Drake is one step closer to discovering just how much his personal brand is worth.
And that is because the “Take Care” rapper is taking care of business in the courtroom, challenging Hebrew Hustle of using his name and likeness without authorization.
Last May, Drizzy beat a 2014 lawsuit from James Oscar Smith and publisher/management company Hebrew Hustle claiming the Canadian rapper infringed on the 1982 spoken-word recording “Jimmy Smith Rap” when releasing Drake’s “Pound Cake/Paris Morton Music 2”.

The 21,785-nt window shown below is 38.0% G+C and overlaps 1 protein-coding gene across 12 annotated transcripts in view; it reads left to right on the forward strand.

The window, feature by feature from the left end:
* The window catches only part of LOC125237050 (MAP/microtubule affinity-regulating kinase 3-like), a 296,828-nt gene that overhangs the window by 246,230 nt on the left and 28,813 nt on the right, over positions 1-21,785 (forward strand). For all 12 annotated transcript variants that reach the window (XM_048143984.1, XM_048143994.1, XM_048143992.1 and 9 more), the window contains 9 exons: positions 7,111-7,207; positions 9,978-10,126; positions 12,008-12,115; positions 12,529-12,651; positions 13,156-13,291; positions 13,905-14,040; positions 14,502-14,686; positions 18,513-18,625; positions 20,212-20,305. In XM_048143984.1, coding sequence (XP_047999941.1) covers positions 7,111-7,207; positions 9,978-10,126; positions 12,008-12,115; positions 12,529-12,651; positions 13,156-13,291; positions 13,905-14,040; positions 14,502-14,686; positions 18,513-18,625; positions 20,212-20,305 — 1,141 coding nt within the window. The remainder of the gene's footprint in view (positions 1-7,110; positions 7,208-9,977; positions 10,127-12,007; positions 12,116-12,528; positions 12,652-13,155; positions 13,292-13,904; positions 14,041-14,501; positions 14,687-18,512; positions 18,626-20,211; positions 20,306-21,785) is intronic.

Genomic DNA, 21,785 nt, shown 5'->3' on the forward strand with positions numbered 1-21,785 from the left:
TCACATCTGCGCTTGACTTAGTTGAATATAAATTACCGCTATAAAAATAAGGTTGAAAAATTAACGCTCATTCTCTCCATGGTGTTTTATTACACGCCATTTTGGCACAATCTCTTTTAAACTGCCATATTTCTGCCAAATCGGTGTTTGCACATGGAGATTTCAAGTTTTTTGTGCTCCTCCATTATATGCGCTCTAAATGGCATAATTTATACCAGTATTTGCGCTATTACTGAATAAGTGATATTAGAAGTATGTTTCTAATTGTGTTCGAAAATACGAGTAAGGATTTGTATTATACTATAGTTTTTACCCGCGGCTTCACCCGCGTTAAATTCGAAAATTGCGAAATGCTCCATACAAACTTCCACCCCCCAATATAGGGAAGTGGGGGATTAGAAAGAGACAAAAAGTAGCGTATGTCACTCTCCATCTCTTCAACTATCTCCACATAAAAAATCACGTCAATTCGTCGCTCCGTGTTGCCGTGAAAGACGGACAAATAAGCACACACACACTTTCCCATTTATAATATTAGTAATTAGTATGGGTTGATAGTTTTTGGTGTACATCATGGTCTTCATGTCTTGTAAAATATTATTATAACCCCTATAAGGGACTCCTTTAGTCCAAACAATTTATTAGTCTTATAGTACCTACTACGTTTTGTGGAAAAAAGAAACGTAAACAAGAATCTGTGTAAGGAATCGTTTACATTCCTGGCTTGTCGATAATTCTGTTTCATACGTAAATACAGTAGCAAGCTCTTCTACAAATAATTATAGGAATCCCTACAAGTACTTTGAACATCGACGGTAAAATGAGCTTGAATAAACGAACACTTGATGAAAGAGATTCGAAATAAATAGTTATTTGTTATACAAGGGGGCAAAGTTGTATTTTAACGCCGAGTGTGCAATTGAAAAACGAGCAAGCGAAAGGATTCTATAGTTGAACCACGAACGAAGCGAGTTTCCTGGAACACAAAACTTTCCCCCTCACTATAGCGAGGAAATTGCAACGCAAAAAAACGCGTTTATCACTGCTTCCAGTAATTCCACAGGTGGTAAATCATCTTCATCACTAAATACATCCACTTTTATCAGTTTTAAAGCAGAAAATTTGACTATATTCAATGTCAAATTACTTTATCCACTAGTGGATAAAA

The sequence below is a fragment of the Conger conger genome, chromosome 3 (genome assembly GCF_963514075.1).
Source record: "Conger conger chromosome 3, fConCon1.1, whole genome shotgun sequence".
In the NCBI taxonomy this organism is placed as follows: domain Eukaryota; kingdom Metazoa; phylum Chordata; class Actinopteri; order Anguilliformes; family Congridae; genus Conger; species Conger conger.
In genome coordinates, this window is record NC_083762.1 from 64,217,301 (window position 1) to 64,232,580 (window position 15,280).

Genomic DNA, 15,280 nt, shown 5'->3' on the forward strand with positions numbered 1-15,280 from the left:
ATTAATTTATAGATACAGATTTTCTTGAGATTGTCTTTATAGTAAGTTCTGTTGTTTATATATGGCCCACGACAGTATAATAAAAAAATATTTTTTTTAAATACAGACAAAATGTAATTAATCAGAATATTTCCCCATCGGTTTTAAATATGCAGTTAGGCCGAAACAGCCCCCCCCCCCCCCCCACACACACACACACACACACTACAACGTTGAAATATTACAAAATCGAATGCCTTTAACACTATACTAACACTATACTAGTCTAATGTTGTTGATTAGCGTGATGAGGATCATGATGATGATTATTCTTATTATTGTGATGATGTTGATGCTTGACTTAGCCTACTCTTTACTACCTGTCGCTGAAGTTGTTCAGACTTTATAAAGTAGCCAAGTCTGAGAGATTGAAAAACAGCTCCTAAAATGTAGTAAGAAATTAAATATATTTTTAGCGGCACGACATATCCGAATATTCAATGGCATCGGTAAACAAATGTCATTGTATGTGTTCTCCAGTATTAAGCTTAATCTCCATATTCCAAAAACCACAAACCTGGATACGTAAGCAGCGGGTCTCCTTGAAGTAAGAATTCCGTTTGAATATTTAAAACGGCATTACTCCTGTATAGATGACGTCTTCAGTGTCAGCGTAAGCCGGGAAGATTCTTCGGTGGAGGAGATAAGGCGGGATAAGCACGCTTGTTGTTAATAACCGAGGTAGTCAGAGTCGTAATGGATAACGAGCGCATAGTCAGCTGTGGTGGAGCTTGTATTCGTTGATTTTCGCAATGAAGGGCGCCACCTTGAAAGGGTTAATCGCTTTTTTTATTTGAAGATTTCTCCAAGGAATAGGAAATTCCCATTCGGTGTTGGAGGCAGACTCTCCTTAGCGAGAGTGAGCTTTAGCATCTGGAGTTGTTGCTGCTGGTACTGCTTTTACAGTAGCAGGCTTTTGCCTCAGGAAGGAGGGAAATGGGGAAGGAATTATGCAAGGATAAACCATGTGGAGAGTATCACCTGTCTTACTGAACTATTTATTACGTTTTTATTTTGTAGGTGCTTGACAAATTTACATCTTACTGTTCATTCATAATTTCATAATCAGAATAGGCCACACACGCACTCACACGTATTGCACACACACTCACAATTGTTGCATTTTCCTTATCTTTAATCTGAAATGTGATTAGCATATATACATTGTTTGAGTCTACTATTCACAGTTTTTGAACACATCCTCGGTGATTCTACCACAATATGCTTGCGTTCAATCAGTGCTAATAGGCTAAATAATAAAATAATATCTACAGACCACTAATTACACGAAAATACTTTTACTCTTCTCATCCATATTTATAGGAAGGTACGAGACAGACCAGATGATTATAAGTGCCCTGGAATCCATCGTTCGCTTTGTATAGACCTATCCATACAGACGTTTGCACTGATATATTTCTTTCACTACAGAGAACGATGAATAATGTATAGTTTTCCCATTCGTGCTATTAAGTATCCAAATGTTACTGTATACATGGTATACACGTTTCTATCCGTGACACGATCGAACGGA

Drake and Cash Money Records successfully defended themselves on fair-use grounds, but the artist also counter-sued Hebrew Hustle for false endorsement, violation of his publicity rights, and unfair competition.
And that is because the publisher posted a photo of Drake and longtime collaborator Lil Wayne with a now-deleted statement reading, “[Hebrew Hustle founder] Stephen [Hacker] has played a heavy hand with his clients in the creation of hit songs for the likes of Eminem, Jay-Z, Kanye West, Lil Wayne, Drake, Nicki Minaj and others.”
The OVO sound founder said Hacker has never contributed to any of his projects.
According to released documents, both parties moved for summary judgement on claims, but all side were denied by U.S. District Judge William H. Pauley III on Tuesday.